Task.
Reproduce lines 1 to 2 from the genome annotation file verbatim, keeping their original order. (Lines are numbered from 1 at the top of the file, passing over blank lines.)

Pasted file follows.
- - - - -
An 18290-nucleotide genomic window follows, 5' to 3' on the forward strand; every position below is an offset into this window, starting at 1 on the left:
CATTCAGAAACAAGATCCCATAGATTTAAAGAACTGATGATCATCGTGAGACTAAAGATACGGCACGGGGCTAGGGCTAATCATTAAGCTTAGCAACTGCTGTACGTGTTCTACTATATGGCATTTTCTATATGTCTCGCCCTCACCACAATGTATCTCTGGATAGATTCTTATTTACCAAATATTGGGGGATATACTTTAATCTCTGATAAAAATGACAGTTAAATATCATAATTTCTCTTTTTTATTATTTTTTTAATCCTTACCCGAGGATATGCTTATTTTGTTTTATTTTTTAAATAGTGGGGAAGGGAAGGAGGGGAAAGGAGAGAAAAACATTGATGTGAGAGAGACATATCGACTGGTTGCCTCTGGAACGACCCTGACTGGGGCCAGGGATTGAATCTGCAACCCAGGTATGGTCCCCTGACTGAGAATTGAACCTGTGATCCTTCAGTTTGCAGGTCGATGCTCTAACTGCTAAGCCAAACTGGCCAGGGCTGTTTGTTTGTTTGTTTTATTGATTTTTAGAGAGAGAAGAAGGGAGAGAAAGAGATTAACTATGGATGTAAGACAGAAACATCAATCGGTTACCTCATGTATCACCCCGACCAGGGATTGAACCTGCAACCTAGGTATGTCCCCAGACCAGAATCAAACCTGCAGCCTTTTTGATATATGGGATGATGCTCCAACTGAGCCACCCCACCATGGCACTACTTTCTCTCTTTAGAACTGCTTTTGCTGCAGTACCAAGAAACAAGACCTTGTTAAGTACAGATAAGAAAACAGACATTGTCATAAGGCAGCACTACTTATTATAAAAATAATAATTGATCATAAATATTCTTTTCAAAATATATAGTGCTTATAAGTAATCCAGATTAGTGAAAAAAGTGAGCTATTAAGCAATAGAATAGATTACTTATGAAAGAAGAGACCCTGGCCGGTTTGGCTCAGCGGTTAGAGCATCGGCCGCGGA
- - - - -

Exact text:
An 18290-nucleotide genomic window follows, 5' to 3' on the forward strand; every position below is an offset into this window, starting at 1 on the left:
CATTCAGAAACAAGATCCCATAGATTTAAAGAACTGATGATCATCGTGAGACTAAAGATACGGCACGGGGCTAGGGCTAATCATTAAGCTTAGCAACTGCTGTACGTGTTCTACTATATGGCATTTTCTATATGTCTCGCCCTCACCACAATGTATCTCTGGATAGATTCTTATTTACCAAATATTGGGGGATATACTTTAATCTCTGATAAAAATGACAGTTAAATATCATAATTTCTCTTTTTTATTATTTTTTTAATCCTTACCCGAGGATATGCTTATTTTGTTTTATTTTTTAAATAGTGGGGAAGGGAAGGAGGGGAAAGGAGAGAAAAACATTGATGTGAGAGAGACATATCGACTGGTTGCCTCTGGAACGACCCTGACTGGGGCCAGGGATTGAATCTGCAACCCAGGTATGGTCCCCTGACTGAGAATTGAACCTGTGATCCTTCAGTTTGCAGGTCGATGCTCTAACTGCTAAGCCAAACTGGCCAGGGCTGTTTGTTTGTTTGTTTTATTGATTTTTAGAGAGAGAAGAAGGGAGAGAAAGAGATTAACTATGGATGTAAGACAGAAACATCAATCGGTTACCTCATGTATCACCCCGACCAGGGATTGAACCTGCAACCTAGGTATGTCCCCAGACCAGAATCAAACCTGCAGCCTTTTTGATATATGGGATGATGCTCCAACTGAGCCACCCCACCATGGCACTACTTTCTCTCTTTAGAACTGCTTTTGCTGCAGTACCAAGAAACAAGACCTTGTTAAGTACAGATAAGAAAACAGACATTGTCATAAGGCAGCACTACTTATTATAAAAATAATAATTGATCATAAATATTCTTTTCAAAATATATAGTGCTTATAAGTAATCCAGATTAGTGAAAAAAGTGAGCTATTAAGCAATAGAATAGATTACTTATGAAAGAAGAGACCCTGGCCGGTTTGGCTCAGCGGTTAGAGCATCGGCCGCGGA